What has emerged here in the days since Trump tweeted that "the shackles have been taken off him" is his embrace of possible fascist leanings in his rallies as he riles up his base, some of whom are now hoping for a coup if Trump loses and are getting increasingly hostile towards the media while seeing themselves and their candidate (a supposed billionaire media celebrity who basically  got a shit ton of free publicity in the primary race).  Between his claims to want to lock up political opponents (something that seems more like third world dictatorships than the U.S.) and his denial that he sexually assaulted women even though he has been captured on tape claiming that he may have kissed women against their will and walked into the dressing room of the pageants he used to own while the contestants were near naked, if not totally naked (some of them may have been underage). 

Meanwhile Trump's base has suffered some bleeding but he's still managing to draw people to his rallies.  This includes the conservative Christians (you know, the fundamentalist/evangelical/charismatic folks) who have said we should forgive Donald and that while they wouldn't want him teaching Sunday School or going after their daughters, they still support him.  Despite proving again that much of the religious right has less to do with morality (despite sometimes claiming to be morally superior) and just view Trump as a useful idiot to force their interpretation of their faith onto others (just like Trump views them as useful idiots to get him into office), the fact they're sticking by Trump  (though would cry bloody murder about a lack of character if a Democrat did the same thing) shows just how mercenary they are when it comes to seeking perceived access to power and how angry they are over nearly eight years of not getting everything they want.

Is what I just painted scary?  Yes.  However, Trump has to go beyond his base if he wants to win next month.  And while his performances in the two debates have appeased his base, they have done little to convince those on the fence that he's President material.  Also, while the leaked Access Hollywood tape hasn't caused mass defections from his base, it has caused some of the people that weren't all in for Trump to back away from him, especially among women.  While there are some who still support him while saying he "doesn't have the temperament to be President," others who may have been kind of willing to support Trump but were uneasy with the hatefulness of his rhetoric found this to be too much.

As for former Secretary of State Clinton, she's been busy with debate prep, with just a couple of appearances (including one most recently, with Al Gore,who was vice president under her husband's term).  She's been letting surrogates make the case for her for the most part.  Yes, the Wikileaks leaked e-mails have made some dents but when dealing with a media obsessed with sexual scandals, the news has been buried somewhat compared to the over a dozen women who have said Trump either sexually harassed or sexually assault them since the leaked tape broke nine days ago.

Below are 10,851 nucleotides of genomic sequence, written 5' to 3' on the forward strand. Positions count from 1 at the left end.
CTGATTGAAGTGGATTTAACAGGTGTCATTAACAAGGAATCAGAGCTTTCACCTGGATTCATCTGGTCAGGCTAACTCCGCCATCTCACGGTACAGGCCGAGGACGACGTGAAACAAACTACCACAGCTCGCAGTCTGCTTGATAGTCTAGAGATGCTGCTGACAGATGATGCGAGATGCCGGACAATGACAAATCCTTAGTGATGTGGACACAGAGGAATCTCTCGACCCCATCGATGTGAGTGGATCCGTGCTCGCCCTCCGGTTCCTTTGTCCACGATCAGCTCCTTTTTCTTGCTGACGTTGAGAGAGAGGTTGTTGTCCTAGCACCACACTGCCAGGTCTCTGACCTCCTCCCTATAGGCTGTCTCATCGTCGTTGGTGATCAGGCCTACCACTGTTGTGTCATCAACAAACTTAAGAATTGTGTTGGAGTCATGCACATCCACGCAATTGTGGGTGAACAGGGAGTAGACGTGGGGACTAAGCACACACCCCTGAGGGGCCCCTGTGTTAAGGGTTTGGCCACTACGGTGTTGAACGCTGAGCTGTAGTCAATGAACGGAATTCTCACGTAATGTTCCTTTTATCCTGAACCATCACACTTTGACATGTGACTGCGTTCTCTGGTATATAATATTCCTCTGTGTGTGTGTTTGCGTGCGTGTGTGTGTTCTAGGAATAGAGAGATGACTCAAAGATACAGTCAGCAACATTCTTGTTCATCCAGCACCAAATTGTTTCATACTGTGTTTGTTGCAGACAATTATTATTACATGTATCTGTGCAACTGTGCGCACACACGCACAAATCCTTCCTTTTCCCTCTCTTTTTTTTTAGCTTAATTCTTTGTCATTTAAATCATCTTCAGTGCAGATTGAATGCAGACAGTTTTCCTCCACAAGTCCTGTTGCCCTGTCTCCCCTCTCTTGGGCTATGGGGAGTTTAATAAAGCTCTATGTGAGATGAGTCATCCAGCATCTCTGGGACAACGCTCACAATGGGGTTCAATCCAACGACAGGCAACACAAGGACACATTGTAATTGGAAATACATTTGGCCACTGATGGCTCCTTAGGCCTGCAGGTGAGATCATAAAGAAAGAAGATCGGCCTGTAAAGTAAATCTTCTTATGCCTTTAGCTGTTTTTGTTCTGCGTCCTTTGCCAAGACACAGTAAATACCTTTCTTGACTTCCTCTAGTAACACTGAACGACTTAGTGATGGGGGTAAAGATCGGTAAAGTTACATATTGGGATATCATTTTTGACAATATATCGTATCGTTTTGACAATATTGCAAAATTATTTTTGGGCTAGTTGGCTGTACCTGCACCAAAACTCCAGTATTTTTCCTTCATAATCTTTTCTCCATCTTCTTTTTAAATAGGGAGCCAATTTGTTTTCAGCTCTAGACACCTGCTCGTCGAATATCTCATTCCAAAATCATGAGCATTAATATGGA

So does that mean, as the opening skit of Saturday Night Live suggested last night, that it's all over for Trump?  I wouldn't say that so quickly,  For starters there's still Wednesday's debate its possible that Trump's lowered expectations now means just not acting batshit fucking crazy could be seen as a victory.  Also, there is a chance for another October surprise out of Wikileaks e-mails that could hurt Clinton at the last minute. 

However, even though there is a chance these things could occur we also have to look at Trump's  actions over the past week.  Given that he's now attacked not just Clinton but his own party in the past week and has doubled down on claims that are raw meat to his supporters but turn off a lot of people who aren't in his camp, I have to say it's possible that Donald Trump could win the election but at this point it's even less likely than it was just a few days ago.

That doesn't mean that people should rest on their laurels and think Clinton will automatically win.  Trump supporters are already saying they plan to "monitor polls" in case of anything "illegal," an action that seems to look more like voter intimidation - especially in urban areas -than any real concern over the election.  Add to that Trump's hint that he might not accept the results of this election and it's apparent that this election and the stress and polarization springing form it, is far from over.

The election is still 23 or so days away as I type this.  While we have an idea who will likely win the election, it still requires people to get out there and vote as well as spread the word and make sure people aren't apathetic over what may seem to be a lack of selection.  Yes, some are predicting that the election's end and the lame duck period for Obama will be a great Holiday present but if there are challenges and Trump decides his damn ego is more important than the country then the scary ass bumpy as hell ride could continue well into the Holiday season. 

Sunday, October 9, 2016

Pre Second Debate Thoughts